Insects An Outline of Entomology

ISBN-10: 1444330365

ISBN-13: 9781444330366

Edition: 4th 2010

Authors: P. J. Gullan, P. S. Cranston

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This established, popular textbook provides a stimulating and comprehensive introduction to the insects, the animals that represent over half of the planet′s biological diversity. In this new fourth edition, the authors introduce the key features of insect structure, function, behavior, ecology and classification, placed within the latest ideas on insect evolution. Much of the book is organised around major biological themes - living on the ground, in water, on plants, in colonies, and as predators, parasites/parasitoids and prey. A strong evolutionary theme is maintained throughout. The ever-growing economic importance of insects is emphasized in new boxes on insect pests, and in chapters on medical and veterinary entomology, and pest management. Updated ′taxoboxes′ provide concise information on all aspects of each of the 27 major groupings (orders) of insects.The authors maintain the tradition of clarity and conciseness set by earlier editions, and the text is illustrated profusely with specially commissioned hand-drawn figures. The illustrations and the informative text aim to encourage the scientific study of insects, either as a vocation or as a hobby. The book is intended as the principal text for students studying entomology, as well as a reference text for undergraduate and graduate courses in fields of ecology, agriculture, fisheries and forestry, palaeontology, zoology, and medical and veterinary science.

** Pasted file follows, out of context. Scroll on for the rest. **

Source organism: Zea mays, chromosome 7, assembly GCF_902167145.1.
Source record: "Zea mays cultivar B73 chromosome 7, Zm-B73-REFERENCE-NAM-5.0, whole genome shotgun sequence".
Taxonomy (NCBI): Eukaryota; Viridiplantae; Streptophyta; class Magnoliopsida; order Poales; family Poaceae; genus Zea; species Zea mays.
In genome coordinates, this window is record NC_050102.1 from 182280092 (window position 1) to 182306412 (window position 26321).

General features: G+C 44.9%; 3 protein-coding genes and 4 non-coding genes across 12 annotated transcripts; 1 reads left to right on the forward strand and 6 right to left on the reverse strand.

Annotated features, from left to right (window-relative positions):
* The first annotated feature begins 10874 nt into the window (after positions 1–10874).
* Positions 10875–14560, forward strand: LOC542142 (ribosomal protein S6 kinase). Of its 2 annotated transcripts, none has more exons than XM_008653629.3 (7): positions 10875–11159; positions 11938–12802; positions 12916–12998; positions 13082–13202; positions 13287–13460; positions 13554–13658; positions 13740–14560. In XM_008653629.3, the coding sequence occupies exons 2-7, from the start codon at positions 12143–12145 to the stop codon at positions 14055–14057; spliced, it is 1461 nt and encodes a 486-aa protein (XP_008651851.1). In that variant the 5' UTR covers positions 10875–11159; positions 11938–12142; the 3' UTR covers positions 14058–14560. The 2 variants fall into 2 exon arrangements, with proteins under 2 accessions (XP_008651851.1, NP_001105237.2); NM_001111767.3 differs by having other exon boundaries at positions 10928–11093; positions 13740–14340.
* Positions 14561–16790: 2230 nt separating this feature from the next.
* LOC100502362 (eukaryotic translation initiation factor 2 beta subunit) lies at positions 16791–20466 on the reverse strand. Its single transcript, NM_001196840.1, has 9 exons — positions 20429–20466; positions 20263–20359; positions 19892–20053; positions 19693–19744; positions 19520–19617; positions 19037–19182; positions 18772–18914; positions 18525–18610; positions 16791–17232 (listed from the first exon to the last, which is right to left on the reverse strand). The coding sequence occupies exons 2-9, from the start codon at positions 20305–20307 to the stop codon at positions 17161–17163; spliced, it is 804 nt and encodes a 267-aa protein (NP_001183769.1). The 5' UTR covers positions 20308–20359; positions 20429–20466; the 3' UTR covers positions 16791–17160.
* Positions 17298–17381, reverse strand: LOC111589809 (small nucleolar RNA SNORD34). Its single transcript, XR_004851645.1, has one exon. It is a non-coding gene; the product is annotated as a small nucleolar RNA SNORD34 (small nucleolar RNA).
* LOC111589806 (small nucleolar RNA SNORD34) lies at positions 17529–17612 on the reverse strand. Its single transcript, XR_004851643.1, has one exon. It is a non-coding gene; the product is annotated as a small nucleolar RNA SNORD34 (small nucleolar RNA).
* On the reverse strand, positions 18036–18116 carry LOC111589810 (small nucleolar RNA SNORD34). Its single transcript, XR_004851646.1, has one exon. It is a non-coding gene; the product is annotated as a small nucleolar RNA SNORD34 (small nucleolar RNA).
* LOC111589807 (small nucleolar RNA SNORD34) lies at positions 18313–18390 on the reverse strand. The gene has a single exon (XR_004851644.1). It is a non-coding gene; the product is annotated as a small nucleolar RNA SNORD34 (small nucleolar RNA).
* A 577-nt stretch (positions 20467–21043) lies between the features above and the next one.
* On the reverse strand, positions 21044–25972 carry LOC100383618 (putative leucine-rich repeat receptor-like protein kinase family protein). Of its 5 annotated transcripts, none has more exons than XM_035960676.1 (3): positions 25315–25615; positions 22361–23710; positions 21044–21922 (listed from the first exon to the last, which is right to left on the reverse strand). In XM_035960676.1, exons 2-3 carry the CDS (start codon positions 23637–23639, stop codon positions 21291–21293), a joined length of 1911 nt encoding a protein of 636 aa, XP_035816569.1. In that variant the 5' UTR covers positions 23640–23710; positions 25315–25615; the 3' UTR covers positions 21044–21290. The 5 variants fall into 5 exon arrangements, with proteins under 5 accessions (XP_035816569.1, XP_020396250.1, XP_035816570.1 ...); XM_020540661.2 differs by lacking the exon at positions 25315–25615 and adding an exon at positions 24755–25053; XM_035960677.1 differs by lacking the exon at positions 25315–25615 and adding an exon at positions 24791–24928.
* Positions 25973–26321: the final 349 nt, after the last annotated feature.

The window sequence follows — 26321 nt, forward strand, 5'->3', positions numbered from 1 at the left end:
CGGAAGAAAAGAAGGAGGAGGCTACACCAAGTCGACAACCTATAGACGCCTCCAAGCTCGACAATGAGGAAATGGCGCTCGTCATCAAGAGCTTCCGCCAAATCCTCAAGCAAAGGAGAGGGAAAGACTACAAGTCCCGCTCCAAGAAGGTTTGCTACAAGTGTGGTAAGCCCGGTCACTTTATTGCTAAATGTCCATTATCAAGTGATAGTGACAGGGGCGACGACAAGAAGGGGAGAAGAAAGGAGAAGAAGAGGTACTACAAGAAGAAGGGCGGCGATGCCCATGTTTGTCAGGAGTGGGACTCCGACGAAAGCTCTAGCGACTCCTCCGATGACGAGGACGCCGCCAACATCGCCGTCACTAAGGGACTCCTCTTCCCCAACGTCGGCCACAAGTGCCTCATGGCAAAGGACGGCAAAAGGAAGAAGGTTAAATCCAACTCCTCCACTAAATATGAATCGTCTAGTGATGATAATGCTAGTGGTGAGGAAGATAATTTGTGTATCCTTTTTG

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Book details

List price: $49.95
Edition: 4th
Copyright year: 2010
Publisher: John Wiley & Sons, Limited
Publication date: 1/28/2010
Binding: Hardcover
Pages: 584
Size: 7.75" wide x 10.25" long x 1.25" tall
Weight: 3.080
Language: English

List of boxes
Preface to the fourth edition
Preface to the third edition
Preface to the second edition
Preface and acknowledgments for first edition
The Importance, Diversity and Conservation of Insects
What is entomology?
The importance of insects
Insect biodiversity
Naming and classification of insects
Insects in popular culture and commerce
Insects as food
Culturing insects
Insect conservation
Further reading
External Anatomy
The cuticle
Segmentation and tagmosis
The head
The thorax
The abdomen
Further reading
Internal Anatomy and Physiology
Muscles and locomotion
The nervous system and co-ordination
The endocrine system and the function of hormones
The circulatory system
The tracheal system and gas exchange
The gut, digestion, and nutrition
The excretory system and waste disposal
Reproductive organs
Further reading
Sensory Systems and Behavior
Mechanical stimuli
Thermal stimuli
Chemical stimuli
Insect vision
Insect behavior
Further reading
Bringing the sexes together
Sexual selection
Diversity in genitalic morphology
Sperm storage fertilization and sex determination
Sperm competition
Oviparity (egg-laying)
Ovoviviparity and viviparity
Atypical modes of reproduction
Physiological control of reproduction
Further reading
Insect Development and Life Histories
Life-history patterns and phases
Process and control of molting
Dealing with environmental extremes
Polymorphism and polyphenism
Environmental effects on development
Climate and insect distributions
Further reading
Insect Systematics: Phylogeny and Classification
The extant Hexapoda
Class Entognatha: Protura (proturans), Collembola (springtails), and Diplura (diplurans)
Class Insecta (true insects)
Further reading
Insect Biogeography and Evolution
Insect biogeography